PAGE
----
As your post suggests, I am not the only one who would've appreciated a bit of help in workflow. For that reason I will briefly outline what I have ended up doing after 4 months of NRP usage:
First of all, a lot of features appear to be in the pipeline for future updates, but the development team are quite busy to say the least, so there are still issues here and there.
Important notes for me was:
- NRP works with Experiment folders. These either include all the needed files for running the experiment, or the links to said files.
- I like to use links as much as possible (ie. to link to a model SDF) to I can have multiple experiments with same model link, to allow easy test of changes in multiple situations.
- When you want to run an experiment you 'clone' it, which will make a copy of the Experiment folder in your ~/.opt/nrpStorage
- I do all edits in my Experiment folder, delete the previous 'clone' from the nrpStorage (Through the NRP interface) and re-clone the experiment, to make sure that I have everything saved, and that the whole package continues to work together.
- You could edit directly in the experiment clone in nrpStorage to avoid deleting old clone and re-cloning, but I like the feeling of a clean slate when I re-clone, which also clears out saved CSV data and whatnot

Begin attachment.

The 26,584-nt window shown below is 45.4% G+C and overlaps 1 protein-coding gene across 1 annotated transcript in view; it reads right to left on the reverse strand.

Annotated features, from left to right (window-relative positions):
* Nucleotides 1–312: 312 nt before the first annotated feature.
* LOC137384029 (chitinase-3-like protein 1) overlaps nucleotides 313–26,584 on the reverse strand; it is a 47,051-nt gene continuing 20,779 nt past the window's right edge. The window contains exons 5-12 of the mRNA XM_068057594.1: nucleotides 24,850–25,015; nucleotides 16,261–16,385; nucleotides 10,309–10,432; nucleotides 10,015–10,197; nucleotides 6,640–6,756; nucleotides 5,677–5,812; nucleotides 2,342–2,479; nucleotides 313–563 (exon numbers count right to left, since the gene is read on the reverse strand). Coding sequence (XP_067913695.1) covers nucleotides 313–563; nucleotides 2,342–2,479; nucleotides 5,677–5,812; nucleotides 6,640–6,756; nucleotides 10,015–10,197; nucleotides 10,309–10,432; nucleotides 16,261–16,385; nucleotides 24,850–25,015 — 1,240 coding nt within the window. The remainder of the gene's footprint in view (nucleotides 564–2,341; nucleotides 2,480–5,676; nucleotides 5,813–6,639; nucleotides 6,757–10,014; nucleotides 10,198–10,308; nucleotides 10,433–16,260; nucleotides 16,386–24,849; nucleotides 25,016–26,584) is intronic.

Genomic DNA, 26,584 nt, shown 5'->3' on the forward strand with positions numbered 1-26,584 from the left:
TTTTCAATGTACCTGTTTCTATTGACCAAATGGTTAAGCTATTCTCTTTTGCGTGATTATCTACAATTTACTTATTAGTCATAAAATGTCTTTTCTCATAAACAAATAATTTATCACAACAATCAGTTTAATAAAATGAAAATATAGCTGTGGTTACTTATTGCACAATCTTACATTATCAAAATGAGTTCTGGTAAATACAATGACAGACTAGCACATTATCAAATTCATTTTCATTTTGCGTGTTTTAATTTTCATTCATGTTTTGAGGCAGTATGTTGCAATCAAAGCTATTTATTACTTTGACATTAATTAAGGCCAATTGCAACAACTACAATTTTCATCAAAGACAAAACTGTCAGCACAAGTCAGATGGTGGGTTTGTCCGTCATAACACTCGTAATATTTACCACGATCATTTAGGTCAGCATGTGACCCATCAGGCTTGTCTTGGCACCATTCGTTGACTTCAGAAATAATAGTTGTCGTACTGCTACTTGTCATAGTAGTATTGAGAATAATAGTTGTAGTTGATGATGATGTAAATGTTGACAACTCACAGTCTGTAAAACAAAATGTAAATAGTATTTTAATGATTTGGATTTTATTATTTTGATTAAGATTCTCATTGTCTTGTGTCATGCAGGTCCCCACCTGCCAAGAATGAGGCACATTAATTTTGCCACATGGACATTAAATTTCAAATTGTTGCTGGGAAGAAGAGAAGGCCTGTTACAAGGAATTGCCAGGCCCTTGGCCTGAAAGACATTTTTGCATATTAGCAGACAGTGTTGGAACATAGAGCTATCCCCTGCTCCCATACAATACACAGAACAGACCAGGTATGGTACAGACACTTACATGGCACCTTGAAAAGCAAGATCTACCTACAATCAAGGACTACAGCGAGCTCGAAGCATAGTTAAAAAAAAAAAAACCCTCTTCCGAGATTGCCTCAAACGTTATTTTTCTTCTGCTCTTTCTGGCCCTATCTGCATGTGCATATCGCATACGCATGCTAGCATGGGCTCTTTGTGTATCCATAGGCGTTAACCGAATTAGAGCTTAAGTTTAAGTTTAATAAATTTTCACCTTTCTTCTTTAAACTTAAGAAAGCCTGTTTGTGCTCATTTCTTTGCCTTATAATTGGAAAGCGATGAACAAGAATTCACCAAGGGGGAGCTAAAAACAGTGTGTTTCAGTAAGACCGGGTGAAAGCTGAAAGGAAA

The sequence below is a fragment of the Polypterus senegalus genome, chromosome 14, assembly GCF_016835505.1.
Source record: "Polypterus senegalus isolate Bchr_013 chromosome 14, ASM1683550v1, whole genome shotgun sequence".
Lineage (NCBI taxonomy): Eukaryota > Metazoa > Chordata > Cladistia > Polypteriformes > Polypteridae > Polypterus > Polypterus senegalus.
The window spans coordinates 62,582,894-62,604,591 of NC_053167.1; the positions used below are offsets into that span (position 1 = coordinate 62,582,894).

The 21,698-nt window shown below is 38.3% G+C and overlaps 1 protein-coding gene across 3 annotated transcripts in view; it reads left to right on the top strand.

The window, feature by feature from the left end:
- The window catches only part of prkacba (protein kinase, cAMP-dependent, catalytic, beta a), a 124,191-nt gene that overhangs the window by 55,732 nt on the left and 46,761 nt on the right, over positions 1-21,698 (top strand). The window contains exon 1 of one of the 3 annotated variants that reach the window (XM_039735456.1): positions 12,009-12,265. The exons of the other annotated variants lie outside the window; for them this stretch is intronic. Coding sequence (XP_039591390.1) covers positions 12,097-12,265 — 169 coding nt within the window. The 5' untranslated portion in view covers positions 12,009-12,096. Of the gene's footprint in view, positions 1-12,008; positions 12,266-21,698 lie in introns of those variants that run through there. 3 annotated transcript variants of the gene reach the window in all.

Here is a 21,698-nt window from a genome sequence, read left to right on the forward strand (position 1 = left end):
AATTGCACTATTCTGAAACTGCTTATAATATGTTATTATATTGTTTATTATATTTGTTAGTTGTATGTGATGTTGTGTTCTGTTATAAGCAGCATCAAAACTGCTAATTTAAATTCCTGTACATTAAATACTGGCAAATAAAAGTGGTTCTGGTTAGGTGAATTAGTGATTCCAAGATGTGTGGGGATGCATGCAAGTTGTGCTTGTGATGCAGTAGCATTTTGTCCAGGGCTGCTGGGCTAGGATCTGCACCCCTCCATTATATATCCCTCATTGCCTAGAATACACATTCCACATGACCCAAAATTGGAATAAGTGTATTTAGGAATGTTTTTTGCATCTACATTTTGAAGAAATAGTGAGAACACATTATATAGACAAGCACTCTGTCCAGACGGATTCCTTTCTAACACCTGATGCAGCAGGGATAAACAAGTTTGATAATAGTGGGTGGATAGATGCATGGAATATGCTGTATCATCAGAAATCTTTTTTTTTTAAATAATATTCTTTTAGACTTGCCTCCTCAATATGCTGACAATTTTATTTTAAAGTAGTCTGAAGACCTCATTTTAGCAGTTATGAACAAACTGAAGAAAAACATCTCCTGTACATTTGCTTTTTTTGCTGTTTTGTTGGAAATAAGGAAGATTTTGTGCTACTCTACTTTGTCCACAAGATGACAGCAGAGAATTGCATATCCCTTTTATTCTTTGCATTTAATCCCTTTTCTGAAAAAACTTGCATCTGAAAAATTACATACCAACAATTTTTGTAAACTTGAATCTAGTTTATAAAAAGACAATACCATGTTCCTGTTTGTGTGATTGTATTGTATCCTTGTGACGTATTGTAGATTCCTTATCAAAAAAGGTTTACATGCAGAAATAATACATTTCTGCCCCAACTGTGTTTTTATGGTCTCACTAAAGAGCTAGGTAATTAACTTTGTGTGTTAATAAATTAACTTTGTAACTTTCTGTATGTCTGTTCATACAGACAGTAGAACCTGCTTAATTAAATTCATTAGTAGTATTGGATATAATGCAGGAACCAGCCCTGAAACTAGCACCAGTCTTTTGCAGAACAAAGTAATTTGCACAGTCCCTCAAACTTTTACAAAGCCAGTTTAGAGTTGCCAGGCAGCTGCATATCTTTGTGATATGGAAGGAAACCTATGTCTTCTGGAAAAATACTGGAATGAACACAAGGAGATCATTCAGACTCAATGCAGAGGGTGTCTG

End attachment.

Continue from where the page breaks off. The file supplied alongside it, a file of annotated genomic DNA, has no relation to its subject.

- I do all script editing outside of NRP, mainly to be certain of what is saved and what is not, and because I use git for revisions.
- I didn't find a way to reload experiment script files without exiting a simulation (stopping it) and restarting it, so every time I make a change I have to: Edit my files externally, save changes to Experiment folder, remove old clone, clone experiment again, launch simulation and start it
- I use the transfer function Recorder extensively, for debugging and everything else
- I use Jupyter Notebook with Virtual Coach for running experiments and analyzing data/plotting it in a single go. More info here: https://forum.humanbrainproject.eu/t/virtual-coach-functionality/746/6?u=jakobwelner
- All my scripts are created with glue and hacks from existing example files. First make something simple to work and build from there. NRP doesn't always have good error handling, so I recommend to remember what you changed for each test, to find your way back to a working state if you break something accidentally
- My confidence in editing TF's is slowly increasing but I am still very careful and testing all the time in short simulations. This was due to a few annoying situations where I couldn't find the bug and the error messages weren't helping, so I had to go waaaayy back to re-establish a working experiment.
If you, as me, also develop a robot plugin, then I can recommend to develop in Gazebo standalone first, with a caveat. If you are new to Gazebo/ROS as well as NRP, like me, then it is definitely a good idea to look into Gazebo/ROS standalone no matter what, and getting someting running in Gazebo was for me much more intuitive than NRP. However, not everything that works in Gazebo/ROS will work in NRP, so I would recommend to test often, both places.
I am sure there are many more points that should go here, but I will update later, if I think of something.
Finally, if anyone sees this and realizes that I am doing something in a really inefficient way or who can otherwise help out with further comments, then I am all ears.
My currently workflow feels quite awkward to me, but it is the best I have been able to put together so far.